Bagels, Bialys and Belly Lox on Belmont Avenue

by Barbara L. Rothschild


Not more than one block away from our apartment building, located at 321 Belmont Avenue, stood the Watson Bagel Company. The owners of this genuine, old fashioned bagel bakery were the Amster family, who conveniently also lived at 322 Belmont Avenue, another apartment building directly across the street from the one where our family lived. 
Saturday nights were the occasions to walk directly down the street to purchase those delicious, yet hot-from-the oven bagels, their familiar aroma clinging to the night air. From there it was a short walk also on Belmont Avenue, to either Baer's Market or Herbie Shapiro's smaller "bodega" type grocery store. The purpose there was to buy lox, otherwise known as smoked salmon, and perhaps also a small square block cut amount of cream cheese, to "schmeer" on the bagel, while lastly topping the cream cheese with the lox delicacy, and usually followed by a large and generous slice of raw onion topping it all. 
On today's market, smoked salmon, lox, or its costlier and less salty variety called Nova, is still a delicious treat on a weekend morning or evening. However, it is a very expensive commodity, today bearing prices in the vicinity of thirty-two dollars or so a pound! Back in the day, it was a rather inexpensive treat, and mother would usually request the saltier belly lox. The grocer would have a very long,thin and extremely keen knife for always hand slicing the lox. The very thin strips would then be placed on a sheet of wax paper. The oily and orangey colored residue of that healthy Omega 3 fish oil would begin to saturate the wax paper, and so the grocer would then double wrap the lox in what appeared to be white butcher paper. This would prevent seepage of the oil through the final brown paper bag to be carried home. The same would be true of the block of cream cheese purchased, it would be sliced with some type of serrated edge slicer, one with a long handle which was similar to what household device today is called a cheese slicer, (what else?)!!! The cream cheese also would then be placed on wax paper, getting the final outer wrapping of butcher paper as well.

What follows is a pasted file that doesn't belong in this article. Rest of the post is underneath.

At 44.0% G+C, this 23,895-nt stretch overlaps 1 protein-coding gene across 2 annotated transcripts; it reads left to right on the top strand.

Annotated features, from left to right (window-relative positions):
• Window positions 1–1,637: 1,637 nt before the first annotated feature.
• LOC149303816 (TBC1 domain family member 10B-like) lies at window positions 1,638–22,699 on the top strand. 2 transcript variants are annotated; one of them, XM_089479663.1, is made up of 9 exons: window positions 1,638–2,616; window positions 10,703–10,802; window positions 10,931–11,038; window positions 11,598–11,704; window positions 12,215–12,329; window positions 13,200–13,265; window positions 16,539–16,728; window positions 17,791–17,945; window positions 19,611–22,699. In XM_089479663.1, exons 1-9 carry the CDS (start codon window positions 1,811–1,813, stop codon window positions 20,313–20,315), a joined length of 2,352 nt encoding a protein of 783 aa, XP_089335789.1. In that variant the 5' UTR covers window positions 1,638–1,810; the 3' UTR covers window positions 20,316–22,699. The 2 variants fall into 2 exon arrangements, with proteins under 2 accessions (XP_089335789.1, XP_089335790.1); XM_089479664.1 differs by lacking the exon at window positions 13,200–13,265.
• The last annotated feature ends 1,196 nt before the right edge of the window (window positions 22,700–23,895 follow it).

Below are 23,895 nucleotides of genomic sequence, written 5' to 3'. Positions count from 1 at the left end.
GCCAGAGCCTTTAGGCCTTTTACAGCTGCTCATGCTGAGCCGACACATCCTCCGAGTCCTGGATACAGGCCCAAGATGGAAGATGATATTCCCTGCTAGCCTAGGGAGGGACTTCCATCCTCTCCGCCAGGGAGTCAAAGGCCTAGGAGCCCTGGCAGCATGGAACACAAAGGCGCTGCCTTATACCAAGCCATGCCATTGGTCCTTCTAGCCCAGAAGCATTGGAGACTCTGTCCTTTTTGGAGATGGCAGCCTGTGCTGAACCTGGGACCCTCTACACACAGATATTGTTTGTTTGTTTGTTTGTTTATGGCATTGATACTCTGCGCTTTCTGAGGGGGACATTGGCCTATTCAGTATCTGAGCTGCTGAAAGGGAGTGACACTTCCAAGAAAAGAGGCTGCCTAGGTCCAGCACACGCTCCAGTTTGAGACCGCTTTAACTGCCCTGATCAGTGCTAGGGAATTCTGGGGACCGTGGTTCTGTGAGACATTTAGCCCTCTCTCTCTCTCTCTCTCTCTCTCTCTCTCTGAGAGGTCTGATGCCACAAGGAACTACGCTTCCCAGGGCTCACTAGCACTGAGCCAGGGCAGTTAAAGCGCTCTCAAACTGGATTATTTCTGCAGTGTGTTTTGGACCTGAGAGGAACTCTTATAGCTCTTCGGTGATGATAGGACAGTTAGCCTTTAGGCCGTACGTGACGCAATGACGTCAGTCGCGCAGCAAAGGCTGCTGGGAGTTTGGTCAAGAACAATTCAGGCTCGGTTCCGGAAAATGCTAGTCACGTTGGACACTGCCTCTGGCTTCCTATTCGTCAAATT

It was a welcome trip to go to the bagel bakery on wintry mornings or nights, for the warmth within, coupled with the delicious aroma of those baking bagels, cheered the very soul. However, on hot, sweltering summer nights, it was a different story.
I recall the Hades-like atmosphere of the bagel bakery on a steamy July or August evening, the constant incandescent glow and roar of those bagel baking ovens adding to the hellish atmosphere within. There was no air conditioning in those years, to comfort the conditions of the workers and bakers there. My childhood memories still recall the bagels in boiling cauldrons of simmering water, awaiting placement in the baking ovens. The bagels would be fed into the ovens using a long handled and wide paddle device, similar to the wooden pizza paddles used today. In that constant inferno, the bagel bakers would work stripped to the waist, many wearing headbands, in order to keep the perspiration from falling onto the bagels. Their skin glowed a very red shade from the constant blaze of the roaring ovens, in front of which they were posed and so dedicatedly worked. The men, needless to say, were continually exposed to the infernal fire of those baking ovens, for the length of their entire shifts! Even the din of many huge industrial fans running at full tilt in the bakery, did little to mollify their labors under those ungodly conditions! My late father was a bread baker for many years at the Harrison Baking Company, and so he would make me aware as a child, to appreciate what sacrifices were made in order for folks to enjoy those bagels, especially during those oppressive summer months!